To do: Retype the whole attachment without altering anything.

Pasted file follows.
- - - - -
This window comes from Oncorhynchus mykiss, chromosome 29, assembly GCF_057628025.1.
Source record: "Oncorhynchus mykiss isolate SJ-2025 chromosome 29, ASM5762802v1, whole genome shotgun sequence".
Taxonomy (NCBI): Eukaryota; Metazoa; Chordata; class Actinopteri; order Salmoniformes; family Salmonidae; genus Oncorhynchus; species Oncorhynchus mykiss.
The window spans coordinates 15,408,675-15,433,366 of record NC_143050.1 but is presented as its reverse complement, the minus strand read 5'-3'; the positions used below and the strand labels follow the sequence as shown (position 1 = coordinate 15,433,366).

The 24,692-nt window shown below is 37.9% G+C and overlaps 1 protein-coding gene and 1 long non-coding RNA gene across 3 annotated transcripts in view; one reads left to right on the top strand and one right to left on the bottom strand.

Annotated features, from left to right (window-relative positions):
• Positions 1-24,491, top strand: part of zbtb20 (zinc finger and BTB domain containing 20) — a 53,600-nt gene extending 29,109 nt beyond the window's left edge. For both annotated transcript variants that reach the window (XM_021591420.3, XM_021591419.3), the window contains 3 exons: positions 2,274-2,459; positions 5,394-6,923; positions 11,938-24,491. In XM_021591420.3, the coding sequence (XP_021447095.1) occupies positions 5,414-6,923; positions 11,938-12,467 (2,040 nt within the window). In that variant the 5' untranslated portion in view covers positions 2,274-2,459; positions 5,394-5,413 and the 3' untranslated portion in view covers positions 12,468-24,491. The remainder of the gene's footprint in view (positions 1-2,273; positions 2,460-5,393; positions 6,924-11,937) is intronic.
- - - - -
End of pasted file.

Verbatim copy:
This window comes from Oncorhynchus mykiss, chromosome 29, assembly GCF_057628025.1.
Source record: "Oncorhynchus mykiss isolate SJ-2025 chromosome 29, ASM5762802v1, whole genome shotgun sequence".
Taxonomy (NCBI): Eukaryota; Metazoa; Chordata; class Actinopteri; order Salmoniformes; family Salmonidae; genus Oncorhynchus; species Oncorhynchus mykiss.
The window spans coordinates 15,408,675-15,433,366 of record NC_143050.1 but is presented as its reverse complement, the minus strand read 5'-3'; the positions used below and the strand labels follow the sequence as shown (position 1 = coordinate 15,433,366).

The 24,692-nt window shown below is 37.9% G+C and overlaps 1 protein-coding gene and 1 long non-coding RNA gene across 3 annotated transcripts in view; one reads left to right on the top strand and one right to left on the bottom strand.

Annotated features, from left to right (window-relative positions):
• Positions 1-24,491, top strand: part of zbtb20 (zinc finger and BTB domain containing 20) — a 53,600-nt gene extending 29,109 nt beyond the window's left edge. For both annotated transcript variants that reach the window (XM_021591420.3, XM_021591419.3), the window contains 3 exons: positions 2,274-2,459; positions 5,394-6,923; positions 11,938-24,491. In XM_021591420.3, the coding sequence (XP_021447095.1) occupies positions 5,414-6,923; positions 11,938-12,467 (2,040 nt within the window). In that variant the 5' untranslated portion in view covers positions 2,274-2,459; positions 5,394-5,413 and the 3' untranslated portion in view covers positions 12,468-24,491. The remainder of the gene's footprint in view (positions 1-2,273; positions 2,460-5,393; positions 6,924-11,937) is intronic.